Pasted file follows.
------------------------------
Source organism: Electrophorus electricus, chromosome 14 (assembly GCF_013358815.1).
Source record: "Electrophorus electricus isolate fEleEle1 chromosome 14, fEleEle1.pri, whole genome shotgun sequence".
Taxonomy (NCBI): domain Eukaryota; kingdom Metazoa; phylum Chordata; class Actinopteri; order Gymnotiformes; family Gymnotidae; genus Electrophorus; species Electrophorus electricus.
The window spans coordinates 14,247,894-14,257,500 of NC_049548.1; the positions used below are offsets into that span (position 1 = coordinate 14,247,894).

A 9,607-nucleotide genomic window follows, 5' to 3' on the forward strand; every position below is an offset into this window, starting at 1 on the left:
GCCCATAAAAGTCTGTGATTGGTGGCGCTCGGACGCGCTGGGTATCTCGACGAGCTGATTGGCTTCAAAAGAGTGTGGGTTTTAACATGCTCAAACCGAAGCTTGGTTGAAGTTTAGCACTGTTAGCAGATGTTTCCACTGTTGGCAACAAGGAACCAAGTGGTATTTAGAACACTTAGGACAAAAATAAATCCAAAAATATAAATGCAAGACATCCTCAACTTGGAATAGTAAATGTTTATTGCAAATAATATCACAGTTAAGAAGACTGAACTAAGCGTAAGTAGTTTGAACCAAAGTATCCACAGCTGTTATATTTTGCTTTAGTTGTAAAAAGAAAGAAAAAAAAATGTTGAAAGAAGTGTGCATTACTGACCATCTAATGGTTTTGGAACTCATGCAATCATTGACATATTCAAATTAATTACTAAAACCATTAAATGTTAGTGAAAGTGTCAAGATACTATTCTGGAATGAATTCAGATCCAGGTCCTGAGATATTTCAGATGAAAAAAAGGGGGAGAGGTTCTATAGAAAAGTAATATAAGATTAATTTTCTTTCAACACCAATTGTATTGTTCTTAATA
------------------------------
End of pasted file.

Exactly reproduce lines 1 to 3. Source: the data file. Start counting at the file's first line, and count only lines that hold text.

Source organism: Electrophorus electricus, chromosome 14 (assembly GCF_013358815.1).
Source record: "Electrophorus electricus isolate fEleEle1 chromosome 14, fEleEle1.pri, whole genome shotgun sequence".
Taxonomy (NCBI): domain Eukaryota; kingdom Metazoa; phylum Chordata; class Actinopteri; order Gymnotiformes; family Gymnotidae; genus Electrophorus; species Electrophorus electricus.